The house was empty. In bewildered grief and confusion, he lay on the bed that smelled of sweet lavender and sea spray and closed his weary eyes. His dreams were strange, full of burbling water and half-glimpsed shapes, silvery-skinned people and fantastic beasts. He remembered only one thing clearly. A kind-eyed man with a crown of coral and clothed in the scales of a fish, seated on a gigantic sea-turtle, telling him to wait. No matter what he saw, nor what he believed he saw, wait. Wait until the time was right.
He awoke to ruin. Seagulls squalled through the air. Holes in the roof and walls let in a chill breeze. Rotten scraps of cloth flapped over windows long bereft of glass or pane. What hope he had gained in the night fell. He bellowed his pain and rage and grabbed up the pillow beneath his head and prepared to rip it into a million fluttering pieces-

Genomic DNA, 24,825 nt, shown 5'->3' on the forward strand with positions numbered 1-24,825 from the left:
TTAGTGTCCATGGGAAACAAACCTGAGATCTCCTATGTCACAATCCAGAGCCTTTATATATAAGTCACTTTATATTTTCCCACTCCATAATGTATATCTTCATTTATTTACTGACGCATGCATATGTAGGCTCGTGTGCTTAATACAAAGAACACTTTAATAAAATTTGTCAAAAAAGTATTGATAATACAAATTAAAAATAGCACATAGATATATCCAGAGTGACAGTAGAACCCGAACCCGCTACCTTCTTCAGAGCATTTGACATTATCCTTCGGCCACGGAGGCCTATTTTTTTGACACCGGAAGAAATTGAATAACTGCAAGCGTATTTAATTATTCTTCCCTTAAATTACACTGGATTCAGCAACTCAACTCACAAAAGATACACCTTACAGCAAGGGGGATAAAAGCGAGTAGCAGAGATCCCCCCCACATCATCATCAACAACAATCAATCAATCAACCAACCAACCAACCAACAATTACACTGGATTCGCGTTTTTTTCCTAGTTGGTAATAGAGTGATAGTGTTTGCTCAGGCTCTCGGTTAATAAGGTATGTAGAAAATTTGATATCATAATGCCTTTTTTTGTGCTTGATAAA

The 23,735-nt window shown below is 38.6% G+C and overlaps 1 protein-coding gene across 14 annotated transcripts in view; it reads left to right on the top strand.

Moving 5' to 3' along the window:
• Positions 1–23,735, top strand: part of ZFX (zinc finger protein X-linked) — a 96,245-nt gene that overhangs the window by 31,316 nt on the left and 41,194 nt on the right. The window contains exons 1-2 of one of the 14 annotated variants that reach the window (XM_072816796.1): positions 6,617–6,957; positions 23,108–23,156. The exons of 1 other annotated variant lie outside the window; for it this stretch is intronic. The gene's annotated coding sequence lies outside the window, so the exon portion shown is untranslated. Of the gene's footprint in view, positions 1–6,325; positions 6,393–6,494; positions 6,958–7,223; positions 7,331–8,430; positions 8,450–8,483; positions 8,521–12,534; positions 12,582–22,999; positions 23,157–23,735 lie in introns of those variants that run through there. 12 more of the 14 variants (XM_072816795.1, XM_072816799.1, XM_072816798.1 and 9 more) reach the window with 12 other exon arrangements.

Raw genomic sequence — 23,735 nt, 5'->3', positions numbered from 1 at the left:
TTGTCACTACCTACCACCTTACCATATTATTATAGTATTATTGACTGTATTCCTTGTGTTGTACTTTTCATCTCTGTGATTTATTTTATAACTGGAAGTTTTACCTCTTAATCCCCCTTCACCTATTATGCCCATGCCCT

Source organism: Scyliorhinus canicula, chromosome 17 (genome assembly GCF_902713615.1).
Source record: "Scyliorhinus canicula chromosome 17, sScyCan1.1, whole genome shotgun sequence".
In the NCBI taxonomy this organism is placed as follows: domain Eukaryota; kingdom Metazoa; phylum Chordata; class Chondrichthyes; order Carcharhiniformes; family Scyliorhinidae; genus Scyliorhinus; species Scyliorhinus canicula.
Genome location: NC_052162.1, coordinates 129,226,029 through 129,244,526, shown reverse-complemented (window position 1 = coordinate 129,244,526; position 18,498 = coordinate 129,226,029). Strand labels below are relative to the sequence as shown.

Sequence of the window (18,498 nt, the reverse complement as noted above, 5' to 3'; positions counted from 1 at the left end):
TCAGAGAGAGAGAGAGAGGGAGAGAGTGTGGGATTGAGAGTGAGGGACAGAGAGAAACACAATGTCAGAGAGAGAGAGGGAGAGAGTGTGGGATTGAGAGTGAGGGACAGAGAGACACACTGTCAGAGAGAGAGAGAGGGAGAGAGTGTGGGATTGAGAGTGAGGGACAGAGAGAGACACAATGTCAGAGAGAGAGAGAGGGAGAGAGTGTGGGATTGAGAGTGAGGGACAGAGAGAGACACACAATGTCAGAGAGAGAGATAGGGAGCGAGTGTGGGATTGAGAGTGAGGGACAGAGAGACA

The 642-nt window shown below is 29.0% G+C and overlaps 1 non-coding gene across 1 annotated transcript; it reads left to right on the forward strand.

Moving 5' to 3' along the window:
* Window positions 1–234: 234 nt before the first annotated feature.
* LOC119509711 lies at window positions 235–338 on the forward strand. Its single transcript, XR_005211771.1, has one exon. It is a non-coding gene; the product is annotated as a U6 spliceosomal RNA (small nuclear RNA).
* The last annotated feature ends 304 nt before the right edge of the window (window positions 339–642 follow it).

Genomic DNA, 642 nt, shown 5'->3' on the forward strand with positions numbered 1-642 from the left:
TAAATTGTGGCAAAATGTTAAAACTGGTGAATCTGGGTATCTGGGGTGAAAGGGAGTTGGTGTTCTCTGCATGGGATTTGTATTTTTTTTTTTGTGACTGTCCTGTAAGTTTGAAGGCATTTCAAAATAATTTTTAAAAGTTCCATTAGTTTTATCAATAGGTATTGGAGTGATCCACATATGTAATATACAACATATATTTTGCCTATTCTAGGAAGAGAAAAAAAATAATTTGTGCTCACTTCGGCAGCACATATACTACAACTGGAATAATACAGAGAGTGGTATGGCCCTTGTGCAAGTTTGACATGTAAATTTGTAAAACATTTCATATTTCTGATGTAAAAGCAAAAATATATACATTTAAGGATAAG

For the bed was still as it was the night before. Nary a thread out of place nor a speck of dirt to be found. And there, drying fast in the early morning sunshine but still plain to see, was a pair of tracks in sea water. One larger, though dainty compared to him, one smaller, as though they were from a child.